In his erratic yet very ambitiously explained search for meaning, Paul drops his producer a few lies, in order to meet Alina under the pretext of rehearsal, a caprice that delays the production of his film. In the 17 scenes that depict the static narrative evolution, Porumboiu does little to interfere with the way viewers extract their own meaning from Paul's behavior. Instead, devoted to a realism that insists on presenting chunks of reality as the only mode of letting meaning come through – according to each one's own perceptions – Porumboiu initially parallels his auctorial principles with Paul's principles. Not only is this illustrated by the long, often fixed, shots in which Paul and Alina do nothing else (except the off-screen sex scenes) but rehearse a transitional scene and invest in the brushing of a dress or the exit from the bathroom intense dramatic potential, but it is also humorously referenced when Paul says that he will film her drying her hair for as long as it takes – even 10 minutes – just to stress the importance of complete, progressive and real action and to show her how mechanic and uninvolved she is in her interpretation.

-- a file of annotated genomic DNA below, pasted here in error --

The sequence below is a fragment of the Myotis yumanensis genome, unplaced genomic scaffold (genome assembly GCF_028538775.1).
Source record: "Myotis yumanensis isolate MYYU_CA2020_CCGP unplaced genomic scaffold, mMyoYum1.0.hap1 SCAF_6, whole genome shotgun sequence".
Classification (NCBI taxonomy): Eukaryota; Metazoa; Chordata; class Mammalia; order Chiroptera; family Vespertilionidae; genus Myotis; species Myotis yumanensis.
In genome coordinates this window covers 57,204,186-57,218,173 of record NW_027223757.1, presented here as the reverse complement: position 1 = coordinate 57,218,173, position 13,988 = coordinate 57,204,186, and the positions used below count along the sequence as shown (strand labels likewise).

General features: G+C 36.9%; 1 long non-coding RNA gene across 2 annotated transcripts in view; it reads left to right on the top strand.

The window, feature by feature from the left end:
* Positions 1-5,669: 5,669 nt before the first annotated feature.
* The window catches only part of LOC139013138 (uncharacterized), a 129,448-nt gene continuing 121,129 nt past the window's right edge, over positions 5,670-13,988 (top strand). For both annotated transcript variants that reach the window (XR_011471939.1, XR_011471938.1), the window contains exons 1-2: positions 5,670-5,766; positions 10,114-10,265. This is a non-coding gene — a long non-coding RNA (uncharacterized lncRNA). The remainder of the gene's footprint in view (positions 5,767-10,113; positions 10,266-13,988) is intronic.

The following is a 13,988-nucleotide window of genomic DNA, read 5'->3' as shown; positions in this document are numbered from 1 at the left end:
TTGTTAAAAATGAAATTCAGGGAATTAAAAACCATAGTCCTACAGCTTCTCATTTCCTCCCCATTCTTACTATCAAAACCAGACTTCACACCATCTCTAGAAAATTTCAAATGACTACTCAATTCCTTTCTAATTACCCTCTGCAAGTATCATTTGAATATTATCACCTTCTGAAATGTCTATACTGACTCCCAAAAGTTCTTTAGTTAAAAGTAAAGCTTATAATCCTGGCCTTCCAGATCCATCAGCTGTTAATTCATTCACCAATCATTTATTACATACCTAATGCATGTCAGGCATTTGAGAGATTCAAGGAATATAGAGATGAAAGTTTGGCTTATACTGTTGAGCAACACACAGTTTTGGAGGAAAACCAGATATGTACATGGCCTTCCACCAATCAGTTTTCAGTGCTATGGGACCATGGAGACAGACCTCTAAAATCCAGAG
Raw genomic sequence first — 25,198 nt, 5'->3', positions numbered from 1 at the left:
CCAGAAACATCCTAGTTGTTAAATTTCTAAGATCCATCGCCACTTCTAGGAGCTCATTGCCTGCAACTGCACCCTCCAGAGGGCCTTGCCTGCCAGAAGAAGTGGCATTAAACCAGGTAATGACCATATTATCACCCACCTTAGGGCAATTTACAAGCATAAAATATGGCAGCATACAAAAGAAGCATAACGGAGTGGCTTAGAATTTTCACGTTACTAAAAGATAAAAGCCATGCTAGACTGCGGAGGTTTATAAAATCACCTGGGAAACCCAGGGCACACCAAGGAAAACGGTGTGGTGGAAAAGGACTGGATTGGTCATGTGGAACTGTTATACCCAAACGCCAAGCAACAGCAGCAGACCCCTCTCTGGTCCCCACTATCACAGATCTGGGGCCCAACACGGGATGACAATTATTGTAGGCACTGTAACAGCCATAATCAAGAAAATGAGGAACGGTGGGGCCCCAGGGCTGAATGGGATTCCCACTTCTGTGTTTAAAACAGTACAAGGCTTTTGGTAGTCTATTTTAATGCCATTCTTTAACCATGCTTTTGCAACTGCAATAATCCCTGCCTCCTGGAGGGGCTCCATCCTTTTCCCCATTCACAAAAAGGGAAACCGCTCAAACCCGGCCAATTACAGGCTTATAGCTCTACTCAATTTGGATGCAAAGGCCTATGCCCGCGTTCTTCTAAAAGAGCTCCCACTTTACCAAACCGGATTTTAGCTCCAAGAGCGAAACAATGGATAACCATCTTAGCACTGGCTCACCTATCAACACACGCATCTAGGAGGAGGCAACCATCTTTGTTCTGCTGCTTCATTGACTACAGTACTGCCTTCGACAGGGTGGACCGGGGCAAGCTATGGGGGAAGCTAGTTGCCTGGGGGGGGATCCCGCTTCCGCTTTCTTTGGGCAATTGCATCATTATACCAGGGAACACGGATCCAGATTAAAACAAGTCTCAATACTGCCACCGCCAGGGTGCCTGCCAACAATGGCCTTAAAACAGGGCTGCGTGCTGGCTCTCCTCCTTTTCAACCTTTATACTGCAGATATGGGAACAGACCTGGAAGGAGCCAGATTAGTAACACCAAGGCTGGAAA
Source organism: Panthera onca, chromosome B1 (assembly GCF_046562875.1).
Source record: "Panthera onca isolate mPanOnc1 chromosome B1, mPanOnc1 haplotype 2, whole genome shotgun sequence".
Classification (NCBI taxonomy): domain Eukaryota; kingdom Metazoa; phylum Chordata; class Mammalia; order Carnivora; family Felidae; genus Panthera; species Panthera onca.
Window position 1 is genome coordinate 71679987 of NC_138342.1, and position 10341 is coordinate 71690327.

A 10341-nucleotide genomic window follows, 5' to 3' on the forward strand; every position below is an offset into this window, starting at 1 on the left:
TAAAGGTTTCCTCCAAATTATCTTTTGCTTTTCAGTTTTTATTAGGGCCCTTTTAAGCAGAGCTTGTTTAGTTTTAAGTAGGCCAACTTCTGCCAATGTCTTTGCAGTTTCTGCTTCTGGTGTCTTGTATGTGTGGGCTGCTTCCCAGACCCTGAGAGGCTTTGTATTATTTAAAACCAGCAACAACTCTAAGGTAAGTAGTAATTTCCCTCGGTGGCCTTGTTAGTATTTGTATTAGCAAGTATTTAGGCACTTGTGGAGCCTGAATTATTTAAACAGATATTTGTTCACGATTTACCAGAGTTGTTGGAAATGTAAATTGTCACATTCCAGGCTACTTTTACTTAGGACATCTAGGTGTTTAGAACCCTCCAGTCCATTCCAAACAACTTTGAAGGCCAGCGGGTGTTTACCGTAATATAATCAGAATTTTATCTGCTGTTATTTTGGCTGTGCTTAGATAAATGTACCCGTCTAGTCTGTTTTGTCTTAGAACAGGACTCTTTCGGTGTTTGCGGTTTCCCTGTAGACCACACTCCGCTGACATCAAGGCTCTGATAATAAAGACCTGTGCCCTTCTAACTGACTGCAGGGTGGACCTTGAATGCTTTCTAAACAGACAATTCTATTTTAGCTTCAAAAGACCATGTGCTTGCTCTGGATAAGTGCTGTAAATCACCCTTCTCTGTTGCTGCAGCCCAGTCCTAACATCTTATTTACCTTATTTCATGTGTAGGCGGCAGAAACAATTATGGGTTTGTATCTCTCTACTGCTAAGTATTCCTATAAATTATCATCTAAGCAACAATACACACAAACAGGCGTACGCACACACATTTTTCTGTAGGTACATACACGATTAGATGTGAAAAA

But it is only up to a point that Paul's voicing of Porumboiu's ideas can be confused with sympathy on the part of the Romanian director towards his protagonist. In fact, once again faithful to realism, Porumboiu allows his male character to carry on with his stubbornness about self-made principles, until the structures of his theories crumble under their own weight. The liberty he offers his characters is not synonymous with taking their sides. Even though one may think that Paul's vision of the world is superior to Alina's, this comes only as a reading that depends on the viewer and also on the stamina with which Paul corroborates his own ideas. All Porumboiu does in terms of characterization is to capture them next to each other, for example while they eat, dimly recalling the shot in POLICE, ADJECTIVE where the husband eats and the wife listens to music – a shot that many viewers thought meant a lack of communication. Here, it is underlined by contrast: Paul eats greedily, in a theoretical accordance with his visceral way of living, whereas Alina is very picky, attentive and composedly detached, seemingly just like she acts in film or like she seizes opportunities in real life. We can't understand what they think about each other, nor can we ascertain whether their difference of opinion and style signifies incompatibility. The shots in which the two rehearse or eat are so flattened, minimalistic and ascetically composed that they don't communicate the faintest change of heart.